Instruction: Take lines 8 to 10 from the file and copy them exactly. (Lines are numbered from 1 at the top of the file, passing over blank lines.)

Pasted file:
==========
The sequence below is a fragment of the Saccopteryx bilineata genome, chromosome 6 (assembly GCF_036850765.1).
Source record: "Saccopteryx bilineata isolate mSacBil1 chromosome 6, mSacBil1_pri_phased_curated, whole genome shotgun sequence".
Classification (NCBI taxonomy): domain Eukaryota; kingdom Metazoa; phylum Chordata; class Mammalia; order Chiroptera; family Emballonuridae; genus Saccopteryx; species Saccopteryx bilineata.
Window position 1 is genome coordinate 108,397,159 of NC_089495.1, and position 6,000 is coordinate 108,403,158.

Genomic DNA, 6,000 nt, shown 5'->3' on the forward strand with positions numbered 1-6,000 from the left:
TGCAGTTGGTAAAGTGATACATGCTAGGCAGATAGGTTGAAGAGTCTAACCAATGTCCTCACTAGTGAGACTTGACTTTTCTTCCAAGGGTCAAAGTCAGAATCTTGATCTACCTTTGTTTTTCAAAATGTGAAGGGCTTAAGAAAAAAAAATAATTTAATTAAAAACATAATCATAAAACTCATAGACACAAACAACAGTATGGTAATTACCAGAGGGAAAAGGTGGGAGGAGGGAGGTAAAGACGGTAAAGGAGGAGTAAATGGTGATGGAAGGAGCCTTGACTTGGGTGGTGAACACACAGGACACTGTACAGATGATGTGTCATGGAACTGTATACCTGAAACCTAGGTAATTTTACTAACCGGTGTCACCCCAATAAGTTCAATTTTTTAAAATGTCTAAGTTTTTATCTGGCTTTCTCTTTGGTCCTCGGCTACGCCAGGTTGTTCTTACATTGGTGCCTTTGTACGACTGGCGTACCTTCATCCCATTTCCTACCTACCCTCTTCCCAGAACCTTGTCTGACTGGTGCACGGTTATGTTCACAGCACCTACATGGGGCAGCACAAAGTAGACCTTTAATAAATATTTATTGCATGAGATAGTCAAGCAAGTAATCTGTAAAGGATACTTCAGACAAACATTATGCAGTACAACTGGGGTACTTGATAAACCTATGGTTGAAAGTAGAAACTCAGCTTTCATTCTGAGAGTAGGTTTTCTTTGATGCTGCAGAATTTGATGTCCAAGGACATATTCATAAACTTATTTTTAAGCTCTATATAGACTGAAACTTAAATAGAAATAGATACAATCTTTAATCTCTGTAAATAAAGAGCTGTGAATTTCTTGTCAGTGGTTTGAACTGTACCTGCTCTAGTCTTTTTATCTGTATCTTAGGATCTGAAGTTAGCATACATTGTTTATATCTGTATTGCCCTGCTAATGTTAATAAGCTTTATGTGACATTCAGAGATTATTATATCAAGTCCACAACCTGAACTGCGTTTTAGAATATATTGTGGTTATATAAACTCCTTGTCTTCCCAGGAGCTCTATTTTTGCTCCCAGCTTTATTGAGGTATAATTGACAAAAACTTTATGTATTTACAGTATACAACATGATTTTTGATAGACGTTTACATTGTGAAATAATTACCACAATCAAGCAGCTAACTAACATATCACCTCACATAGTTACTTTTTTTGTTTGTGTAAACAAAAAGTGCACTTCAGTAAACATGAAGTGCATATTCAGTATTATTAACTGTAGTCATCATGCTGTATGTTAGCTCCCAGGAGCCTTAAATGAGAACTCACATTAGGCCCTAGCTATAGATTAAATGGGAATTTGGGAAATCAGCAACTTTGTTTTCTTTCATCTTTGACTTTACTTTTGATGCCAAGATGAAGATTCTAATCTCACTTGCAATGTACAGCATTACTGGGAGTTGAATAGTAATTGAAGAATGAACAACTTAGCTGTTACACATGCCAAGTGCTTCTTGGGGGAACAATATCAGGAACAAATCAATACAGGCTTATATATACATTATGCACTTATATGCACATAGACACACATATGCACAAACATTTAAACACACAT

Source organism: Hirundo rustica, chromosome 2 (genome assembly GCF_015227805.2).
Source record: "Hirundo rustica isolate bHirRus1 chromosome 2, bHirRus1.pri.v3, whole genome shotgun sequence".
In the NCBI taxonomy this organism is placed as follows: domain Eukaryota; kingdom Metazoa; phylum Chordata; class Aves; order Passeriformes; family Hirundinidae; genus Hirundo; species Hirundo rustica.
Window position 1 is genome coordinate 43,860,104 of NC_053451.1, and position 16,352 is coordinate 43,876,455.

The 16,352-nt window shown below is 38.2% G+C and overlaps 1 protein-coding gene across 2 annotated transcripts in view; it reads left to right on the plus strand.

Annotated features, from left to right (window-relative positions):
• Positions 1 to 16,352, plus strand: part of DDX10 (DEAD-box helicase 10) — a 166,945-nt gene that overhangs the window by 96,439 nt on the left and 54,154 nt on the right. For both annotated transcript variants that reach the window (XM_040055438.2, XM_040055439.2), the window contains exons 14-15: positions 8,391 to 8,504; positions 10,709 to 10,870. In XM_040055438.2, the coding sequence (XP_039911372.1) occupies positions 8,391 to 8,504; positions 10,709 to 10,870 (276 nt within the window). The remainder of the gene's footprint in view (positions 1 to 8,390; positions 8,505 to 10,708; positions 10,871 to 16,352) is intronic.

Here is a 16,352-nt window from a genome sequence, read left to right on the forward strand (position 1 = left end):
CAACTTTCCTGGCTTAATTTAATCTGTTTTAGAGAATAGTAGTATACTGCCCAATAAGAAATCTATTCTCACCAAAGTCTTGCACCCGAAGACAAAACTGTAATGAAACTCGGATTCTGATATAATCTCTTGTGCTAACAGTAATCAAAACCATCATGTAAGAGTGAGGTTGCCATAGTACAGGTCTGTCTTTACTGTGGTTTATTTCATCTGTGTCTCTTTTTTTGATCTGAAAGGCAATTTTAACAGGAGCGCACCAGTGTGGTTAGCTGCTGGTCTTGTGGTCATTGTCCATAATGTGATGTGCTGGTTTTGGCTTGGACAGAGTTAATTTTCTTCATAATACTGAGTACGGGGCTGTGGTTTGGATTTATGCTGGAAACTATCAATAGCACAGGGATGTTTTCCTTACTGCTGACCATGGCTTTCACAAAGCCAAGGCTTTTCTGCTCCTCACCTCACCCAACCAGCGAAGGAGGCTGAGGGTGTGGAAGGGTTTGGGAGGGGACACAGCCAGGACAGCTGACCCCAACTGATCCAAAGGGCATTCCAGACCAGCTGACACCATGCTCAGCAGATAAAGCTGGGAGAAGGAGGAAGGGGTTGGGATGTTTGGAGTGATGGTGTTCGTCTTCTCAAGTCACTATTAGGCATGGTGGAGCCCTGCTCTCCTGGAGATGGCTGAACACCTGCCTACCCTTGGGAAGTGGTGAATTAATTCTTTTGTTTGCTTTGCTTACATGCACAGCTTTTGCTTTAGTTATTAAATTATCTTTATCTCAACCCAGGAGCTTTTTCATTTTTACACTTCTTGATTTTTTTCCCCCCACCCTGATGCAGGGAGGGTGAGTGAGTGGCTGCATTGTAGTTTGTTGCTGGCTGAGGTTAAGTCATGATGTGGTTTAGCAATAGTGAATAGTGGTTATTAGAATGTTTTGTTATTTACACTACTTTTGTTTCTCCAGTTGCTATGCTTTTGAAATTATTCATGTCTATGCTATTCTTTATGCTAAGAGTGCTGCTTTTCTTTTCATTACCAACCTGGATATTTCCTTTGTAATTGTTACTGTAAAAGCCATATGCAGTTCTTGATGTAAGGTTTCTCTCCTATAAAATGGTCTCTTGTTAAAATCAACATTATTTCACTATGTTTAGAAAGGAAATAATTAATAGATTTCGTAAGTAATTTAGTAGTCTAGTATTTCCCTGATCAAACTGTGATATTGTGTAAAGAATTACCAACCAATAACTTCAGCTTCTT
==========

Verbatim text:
Source record: "Hirundo rustica isolate bHirRus1 chromosome 2, bHirRus1.pri.v3, whole genome shotgun sequence".
In the NCBI taxonomy this organism is placed as follows: domain Eukaryota; kingdom Metazoa; phylum Chordata; class Aves; order Passeriformes; family Hirundinidae; genus Hirundo; species Hirundo rustica.
Window position 1 is genome coordinate 43,860,104 of NC_053451.1, and position 16,352 is coordinate 43,876,455.